Signing a commercial lease brings a number of challenges, particularly for first-time business renters. Here a few pitfalls to consider before you sign.
One of the most critical tasks facing any business owner is signing a commercial lease. To be successful, your business needs a good location. Unfortunately, good business real estate is both a finite and an expensive resource. If you want the best location for your existing business, or if your business is just starting out, you will almost certainly at some point be assessing a lease.
This brings with a number of challenges, particularly for first-time business renters. Here a few areas to look out for if you are in the market for business rental property:
Take your time
Finding the right location for your business will be a time-consuming, stressful process. Accept this from the start, and you’ll do fine. Choosing the right location for your business can be a life-or-death proposition, so you need to make sure you take the time to do it correctly. Resist the urge to settle for a less-than-optimal building just to get the process over with. Also, if you ever find yourself ready to sign a lease – don’t. Take an extra day, think it over, and make absolutely sure. A good landlord will understand.
Engage an experienced commercial Real Estate Agent
Having an agent experienced in commercial real estate is critical to not only to help you find a location but more importantly, advise you on the lease negotiations. This can be gruelling and costly if you don’t have experience in your corner. For example, did you know that as a healthcare professional you are considered to be an ‘A’ or ‘B’ class tenant and landlords often offer leasehold improvement incentives built into your lease. In other words, they will help you pay for the leasehold improvements you plan to make on the unit.
The rules are different for business rentals
When renting residential properties, you have certain, specific rights which befits a place in which you will be living. Not so for commercial property rentals. Also, when renting a residential property, you have very set costs associated with the property, such as rent and, depending on the lease, other services such as utilities. However, commercial landlords will often quote one price for the actual property rental, then pile on additional fees such as landscaping services, security, garbage pickup or housekeeping (if in a shared facility) that can quickly add up. These are often collectively referred to in commercial leases as ‘TMI’ (taxes, maintenance and insurance). Also, you will often find buried in the small print of many commercial property leases that while the rent may not change or may not change without the tenant’s first right of refusal to continue the lease, the add-on charges can increase at the will of the landlord with little or no warning.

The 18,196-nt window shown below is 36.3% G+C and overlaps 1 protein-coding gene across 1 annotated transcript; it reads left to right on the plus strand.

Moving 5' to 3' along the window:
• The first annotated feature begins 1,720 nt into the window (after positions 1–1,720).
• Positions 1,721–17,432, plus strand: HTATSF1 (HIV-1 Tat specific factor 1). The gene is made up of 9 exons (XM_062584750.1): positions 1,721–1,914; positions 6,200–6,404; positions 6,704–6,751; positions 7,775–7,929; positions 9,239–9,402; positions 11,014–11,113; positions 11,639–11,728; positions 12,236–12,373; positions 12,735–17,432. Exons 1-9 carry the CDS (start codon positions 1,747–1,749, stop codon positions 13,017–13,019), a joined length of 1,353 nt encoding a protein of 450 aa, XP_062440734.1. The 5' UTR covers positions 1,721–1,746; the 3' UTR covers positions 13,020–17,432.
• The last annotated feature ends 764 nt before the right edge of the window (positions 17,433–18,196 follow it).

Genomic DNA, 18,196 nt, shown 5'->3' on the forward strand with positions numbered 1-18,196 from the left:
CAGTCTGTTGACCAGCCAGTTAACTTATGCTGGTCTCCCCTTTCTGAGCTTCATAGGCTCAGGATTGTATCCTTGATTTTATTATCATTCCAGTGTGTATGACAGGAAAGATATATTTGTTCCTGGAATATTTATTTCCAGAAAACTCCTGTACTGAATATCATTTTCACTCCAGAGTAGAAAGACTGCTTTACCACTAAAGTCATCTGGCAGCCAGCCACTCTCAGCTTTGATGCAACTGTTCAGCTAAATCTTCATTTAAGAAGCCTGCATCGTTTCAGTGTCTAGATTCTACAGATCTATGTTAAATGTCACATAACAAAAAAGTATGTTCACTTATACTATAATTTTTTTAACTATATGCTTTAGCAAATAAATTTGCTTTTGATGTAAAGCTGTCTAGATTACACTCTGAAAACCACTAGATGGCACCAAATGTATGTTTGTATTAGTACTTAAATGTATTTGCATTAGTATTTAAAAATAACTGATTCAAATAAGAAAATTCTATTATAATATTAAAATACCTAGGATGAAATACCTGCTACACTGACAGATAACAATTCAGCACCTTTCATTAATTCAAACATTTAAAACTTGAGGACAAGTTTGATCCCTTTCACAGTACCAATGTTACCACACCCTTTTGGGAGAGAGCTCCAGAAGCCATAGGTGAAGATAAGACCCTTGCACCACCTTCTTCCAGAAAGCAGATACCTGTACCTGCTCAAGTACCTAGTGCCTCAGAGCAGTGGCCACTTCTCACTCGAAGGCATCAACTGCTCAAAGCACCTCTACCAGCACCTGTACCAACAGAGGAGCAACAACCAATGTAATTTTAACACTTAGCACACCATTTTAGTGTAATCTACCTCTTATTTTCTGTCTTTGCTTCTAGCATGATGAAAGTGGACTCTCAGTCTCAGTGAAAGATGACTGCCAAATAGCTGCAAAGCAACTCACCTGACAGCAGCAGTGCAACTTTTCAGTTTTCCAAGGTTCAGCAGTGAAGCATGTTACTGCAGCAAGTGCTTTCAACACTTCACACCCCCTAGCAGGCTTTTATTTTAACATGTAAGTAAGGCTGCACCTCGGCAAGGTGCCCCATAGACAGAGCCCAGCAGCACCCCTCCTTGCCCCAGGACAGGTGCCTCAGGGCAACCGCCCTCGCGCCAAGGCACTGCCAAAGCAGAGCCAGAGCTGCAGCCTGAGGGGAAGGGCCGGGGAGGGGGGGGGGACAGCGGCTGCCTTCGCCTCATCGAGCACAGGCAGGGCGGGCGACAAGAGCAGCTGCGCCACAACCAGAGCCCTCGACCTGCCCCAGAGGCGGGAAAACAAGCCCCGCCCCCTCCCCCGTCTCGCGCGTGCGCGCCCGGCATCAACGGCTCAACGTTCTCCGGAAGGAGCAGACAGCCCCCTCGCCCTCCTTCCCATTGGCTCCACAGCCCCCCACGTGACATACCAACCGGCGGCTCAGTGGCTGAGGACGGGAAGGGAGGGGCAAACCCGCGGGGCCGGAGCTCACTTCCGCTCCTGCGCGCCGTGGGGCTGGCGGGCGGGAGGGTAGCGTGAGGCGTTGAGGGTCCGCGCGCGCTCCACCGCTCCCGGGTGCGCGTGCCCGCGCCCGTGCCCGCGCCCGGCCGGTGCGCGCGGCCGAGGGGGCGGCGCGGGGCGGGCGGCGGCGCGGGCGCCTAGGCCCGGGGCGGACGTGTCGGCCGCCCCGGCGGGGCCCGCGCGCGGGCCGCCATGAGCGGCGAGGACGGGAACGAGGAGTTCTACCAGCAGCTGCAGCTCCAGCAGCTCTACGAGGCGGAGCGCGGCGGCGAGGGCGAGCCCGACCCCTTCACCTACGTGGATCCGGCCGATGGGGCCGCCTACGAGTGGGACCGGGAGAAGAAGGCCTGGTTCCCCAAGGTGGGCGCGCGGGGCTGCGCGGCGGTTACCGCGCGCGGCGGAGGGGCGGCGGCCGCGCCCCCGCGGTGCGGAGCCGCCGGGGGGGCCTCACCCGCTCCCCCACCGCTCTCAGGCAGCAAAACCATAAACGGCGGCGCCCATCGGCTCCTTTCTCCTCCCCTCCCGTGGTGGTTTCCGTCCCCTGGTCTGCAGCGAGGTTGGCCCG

Negotiate, negotiate, negotiate
Never accept a landlord’s first offered rental terms. Try to negotiate on the price or for other concessions such as facility costs. Most importantly, no matter how much you are in love with a property or how perfect it seems to be, be willing to walk away. If the landlord understands this from the beginning, you will be negotiating from a place of strength.
Do your homework
Check out as many properties as possible and be willing to be open-minded about location. You may find the perfect location is actually not as perfect as you think it is, while better properties – and better prices – may be in a location you had not previously considered. Study the local real estate market so you will have a rough idea of what a fair commercial rental rate looks like for your area.
Talk to your lawyer before you sign anything
Signing the wrong commercial lease – or renting the wrong property from the wrong landlord – can be an expensive mistake that has negative repercussions for your business that goes far beyond the question of real estate. Just like other legally binding contract, you should never sign a property lease until the document has been vetted and approved by your attorney. Unlike potential landlords, your attorney works for you, and is paid to make sure your best interests and the interests of your company are protected.
Get a professional assessment
Engage a Contractor to assess the site for utility provisions are sufficient and assessing current site conditions that may affect construction costs.
Make sure you get exclusivity for your building or complex
Ask for exclusivity on the location if there are no other similar practitioners already in the building.
Get ‘First Right of Refusal’
Make sure you have first right of refusal should the building or unit ever become available for sale. In other words, should your landlord decide to put the building or unit up for sale that they come to you first to offer.
Know your terms
Lease terms should be 10 and 10 or 10, 5 and 5. Meaning, you are looking to lease the unit over a 20 year term starting with 10 year fixed term followed by a second 10 year or 2/ 5 year options. This is imperative to securing your business and also to get the most of the cost invested in the leasehold improvements.
Keep these points in mind, and your business will soon find the perfect new location for your business.
At Antham Construction we speak the language of business, and we know what it takes to build a successful Canadian business. Contact us for more information on how to pick just the right location for your business.